With Venezuela in a Tailspin, Jewish Community Continues To Shrink

Country Roiled By Anti-Government Demonstrations

Protesters sling stones at Venezuelan national guard troops during an anti-government demonstration in Caracas, Venezuela.
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Protesters sling stones at Venezuelan national guard troops during an anti-government demonstration in Caracas, Venezuela.

By Uriel Heilman

Published March 04, 2014.

(JTA) — They left after Venezuelan secret police raided a Jewish club in 2007, and after the local synagogue was ransacked by unidentified thugs two years later.

They left after President Hugo Chavez expelled Israel’s ambassador to Caracas, and when he called on Venezuela’s Jews to condemn Israel for its actions in Gaza in 2009.

They left when Caracas claimed the ignoble title of most dangerous city in the world – and when inflation hit double digits, food shortages took hold and the country’s murder rate reached 79 per 100,000 people.

With Venezuela now roiled by anti-government demonstrations – the death toll reached 18 last Saturday – Venezuelan Jews who remain have yet another reason to leave their country: growing despair.

“There’s less hope about the future,” said Andres Beker, a Venezuelan Jewish expatriate in the United States whose parents still live in Caracas. “My parents are huge fans of Venezuela. Until last year I thought they would stay no matter what. Now, for the first time, they’re talking about Plan B: leaving Venezuela.”

Over the last 15 years, from the time Chavez came to power and in the year since Nicolas Maduro has ruled the country, the Venezuelan Jewish community has shrunk by more than half. It is now estimated at about 7,000, down from a high of 25,000 in the 1990s. Many of those who left were community leaders.

It’s not just Venezuelan Jews who are leaving. Hundreds of thousands of middle- and upper-class Venezuelans have relocated in recent years, swelling the size of expat communities in places like Miami, Panama, Costa Rica, the Dominican Republic and Colombia.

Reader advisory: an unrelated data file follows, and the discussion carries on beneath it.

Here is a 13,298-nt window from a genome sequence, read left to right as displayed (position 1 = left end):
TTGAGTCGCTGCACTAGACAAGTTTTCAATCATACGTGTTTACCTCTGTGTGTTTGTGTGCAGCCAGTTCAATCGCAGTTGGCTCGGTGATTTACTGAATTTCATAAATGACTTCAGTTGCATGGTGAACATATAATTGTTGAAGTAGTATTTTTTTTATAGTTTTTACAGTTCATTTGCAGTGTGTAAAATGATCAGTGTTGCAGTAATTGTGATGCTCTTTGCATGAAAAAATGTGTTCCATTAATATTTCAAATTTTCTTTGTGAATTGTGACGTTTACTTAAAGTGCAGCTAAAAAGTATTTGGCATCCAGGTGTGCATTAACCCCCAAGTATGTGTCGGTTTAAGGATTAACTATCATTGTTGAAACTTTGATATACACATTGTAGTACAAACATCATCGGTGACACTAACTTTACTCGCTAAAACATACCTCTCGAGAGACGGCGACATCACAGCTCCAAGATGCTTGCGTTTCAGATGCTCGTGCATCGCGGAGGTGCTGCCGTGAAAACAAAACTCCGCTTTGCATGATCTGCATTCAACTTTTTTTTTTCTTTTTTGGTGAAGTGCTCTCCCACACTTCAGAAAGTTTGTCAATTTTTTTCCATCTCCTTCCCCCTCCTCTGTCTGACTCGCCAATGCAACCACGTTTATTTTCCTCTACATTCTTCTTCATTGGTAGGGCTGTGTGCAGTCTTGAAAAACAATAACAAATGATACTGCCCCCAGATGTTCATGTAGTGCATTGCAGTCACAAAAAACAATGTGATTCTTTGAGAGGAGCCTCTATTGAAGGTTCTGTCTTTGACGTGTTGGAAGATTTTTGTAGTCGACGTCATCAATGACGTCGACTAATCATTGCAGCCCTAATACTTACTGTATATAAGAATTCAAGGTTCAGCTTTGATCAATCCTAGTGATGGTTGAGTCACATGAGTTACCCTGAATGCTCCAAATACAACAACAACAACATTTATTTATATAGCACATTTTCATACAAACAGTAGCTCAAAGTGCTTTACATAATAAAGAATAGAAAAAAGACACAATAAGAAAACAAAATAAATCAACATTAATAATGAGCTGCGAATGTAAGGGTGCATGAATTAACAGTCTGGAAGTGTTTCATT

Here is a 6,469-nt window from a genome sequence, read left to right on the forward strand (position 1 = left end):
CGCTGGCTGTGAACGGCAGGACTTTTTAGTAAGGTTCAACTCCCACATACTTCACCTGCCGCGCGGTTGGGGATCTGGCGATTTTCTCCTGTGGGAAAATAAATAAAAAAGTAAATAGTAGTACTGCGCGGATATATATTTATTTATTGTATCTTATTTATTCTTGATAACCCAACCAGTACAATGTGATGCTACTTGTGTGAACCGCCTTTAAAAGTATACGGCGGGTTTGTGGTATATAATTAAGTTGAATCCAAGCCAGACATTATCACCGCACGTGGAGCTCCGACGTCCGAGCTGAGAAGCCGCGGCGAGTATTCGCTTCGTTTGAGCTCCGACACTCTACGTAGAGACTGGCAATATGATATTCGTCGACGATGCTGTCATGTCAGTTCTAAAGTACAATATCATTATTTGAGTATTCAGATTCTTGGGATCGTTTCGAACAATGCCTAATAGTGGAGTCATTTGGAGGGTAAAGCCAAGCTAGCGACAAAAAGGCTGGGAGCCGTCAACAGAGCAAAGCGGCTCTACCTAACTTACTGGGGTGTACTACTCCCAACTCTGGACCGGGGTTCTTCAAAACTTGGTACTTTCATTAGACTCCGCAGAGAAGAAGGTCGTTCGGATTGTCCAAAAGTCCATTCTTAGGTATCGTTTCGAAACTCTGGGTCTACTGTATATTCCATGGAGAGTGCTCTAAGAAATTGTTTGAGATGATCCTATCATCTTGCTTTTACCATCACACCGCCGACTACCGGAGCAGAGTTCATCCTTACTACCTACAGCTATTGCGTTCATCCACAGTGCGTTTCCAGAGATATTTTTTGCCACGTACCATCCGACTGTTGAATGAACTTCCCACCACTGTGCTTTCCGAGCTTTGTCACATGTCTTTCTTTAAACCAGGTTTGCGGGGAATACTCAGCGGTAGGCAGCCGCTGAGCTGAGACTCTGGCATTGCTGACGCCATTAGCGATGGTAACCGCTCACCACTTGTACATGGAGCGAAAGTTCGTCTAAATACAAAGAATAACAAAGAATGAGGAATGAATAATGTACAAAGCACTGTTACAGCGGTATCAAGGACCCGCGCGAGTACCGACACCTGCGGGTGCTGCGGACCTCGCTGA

The exodus of Venezuelan Jews has put a great strain on the community’s institutions.

“Emigration has really played a big factor in the community – that’s our main problem,” said Sammy Eppel, a Caracas journalist and Jewish community member who also serves as director of the B’nai Brith Human Rights Commission in Venezuela.

“When we were a numerous and prosperous community, we built numerous and heavy institutions,” Eppel said. “A lot of our members have left, and we are left with the same institutions but with less people to take care of them. We have to make serious adjustments while making sure the services we provide to the community don’t suffer.”

A high school junior named Allan who attends the Jewish community school, Hebraica, says his grade has shrunk to 85 students from 120 six years ago. The younger grades are much smaller, with 40-50 kids each. The school is now considering combining the first and second grades, he said.

Interested in keeping as low a profile as possible, leaders of Jewish institutions in Venezuela declined to be interviewed by JTA for this story.

The massive anti-government demonstrations that began on Feb. 12 were sparked in part by new lows for Venezuela’s economy and an upsurge in violence.

“It started deteriorating to the point where a couple months ago you couldn’t get milk, chicken, eggs, toilet paper,” Beker said. “It’s really started to affect all families.”

Allan, the high schooler, said the streets long have been off limits for him and his friends, due to threats of violence and kidnapping. But these days, it’s hard to leave the house to go anywhere.

“Now it’s more dangerous,” Allan said. “Nobody goes out, nobody goes to parties, nobody goes to dinner. Everybody’s in their houses.”



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